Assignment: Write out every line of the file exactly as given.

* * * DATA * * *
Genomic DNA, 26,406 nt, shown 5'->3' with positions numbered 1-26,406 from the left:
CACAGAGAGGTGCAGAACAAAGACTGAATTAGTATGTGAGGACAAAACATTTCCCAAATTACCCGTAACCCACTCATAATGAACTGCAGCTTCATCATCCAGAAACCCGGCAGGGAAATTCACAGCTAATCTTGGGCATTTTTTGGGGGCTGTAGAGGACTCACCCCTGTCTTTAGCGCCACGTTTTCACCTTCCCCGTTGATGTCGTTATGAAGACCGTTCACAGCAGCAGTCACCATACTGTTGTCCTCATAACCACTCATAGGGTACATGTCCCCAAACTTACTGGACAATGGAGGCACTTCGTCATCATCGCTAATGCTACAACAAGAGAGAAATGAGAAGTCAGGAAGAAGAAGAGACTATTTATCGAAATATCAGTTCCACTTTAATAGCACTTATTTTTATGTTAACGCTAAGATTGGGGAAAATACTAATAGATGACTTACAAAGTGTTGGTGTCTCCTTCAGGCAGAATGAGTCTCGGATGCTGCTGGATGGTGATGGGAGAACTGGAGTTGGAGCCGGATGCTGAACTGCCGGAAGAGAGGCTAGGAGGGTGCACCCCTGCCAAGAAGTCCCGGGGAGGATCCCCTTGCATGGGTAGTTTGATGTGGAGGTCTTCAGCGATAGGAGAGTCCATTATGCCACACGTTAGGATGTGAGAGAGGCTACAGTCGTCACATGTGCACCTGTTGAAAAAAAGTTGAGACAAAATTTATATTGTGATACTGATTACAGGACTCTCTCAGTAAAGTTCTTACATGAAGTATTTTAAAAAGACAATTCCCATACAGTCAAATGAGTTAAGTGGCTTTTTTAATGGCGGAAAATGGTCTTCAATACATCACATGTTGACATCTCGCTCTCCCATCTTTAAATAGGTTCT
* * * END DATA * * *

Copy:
Genomic DNA, 26,406 nt, shown 5'->3' with positions numbered 1-26,406 from the left:
CACAGAGAGGTGCAGAACAAAGACTGAATTAGTATGTGAGGACAAAACATTTCCCAAATTACCCGTAACCCACTCATAATGAACTGCAGCTTCATCATCCAGAAACCCGGCAGGGAAATTCACAGCTAATCTTGGGCATTTTTTGGGGGCTGTAGAGGACTCACCCCTGTCTTTAGCGCCACGTTTTCACCTTCCCCGTTGATGTCGTTATGAAGACCGTTCACAGCAGCAGTCACCATACTGTTGTCCTCATAACCACTCATAGGGTACATGTCCCCAAACTTACTGGACAATGGAGGCACTTCGTCATCATCGCTAATGCTACAACAAGAGAGAAATGAGAAGTCAGGAAGAAGAAGAGACTATTTATCGAAATATCAGTTCCACTTTAATAGCACTTATTTTTATGTTAACGCTAAGATTGGGGAAAATACTAATAGATGACTTACAAAGTGTTGGTGTCTCCTTCAGGCAGAATGAGTCTCGGATGCTGCTGGATGGTGATGGGAGAACTGGAGTTGGAGCCGGATGCTGAACTGCCGGAAGAGAGGCTAGGAGGGTGCACCCCTGCCAAGAAGTCCCGGGGAGGATCCCCTTGCATGGGTAGTTTGATGTGGAGGTCTTCAGCGATAGGAGAGTCCATTATGCCACACGTTAGGATGTGAGAGAGGCTACAGTCGTCACATGTGCACCTGTTGAAAAAAAGTTGAGACAAAATTTATATTGTGATACTGATTACAGGACTCTCTCAGTAAAGTTCTTACATGAAGTATTTTAAAAAGACAATTCCCATACAGTCAAATGAGTTAAGTGGCTTTTTTAATGGCGGAAAATGGTCTTCAATACATCACATGTTGACATCTCGCTCTCCCATCTTTAAATAGGTTCT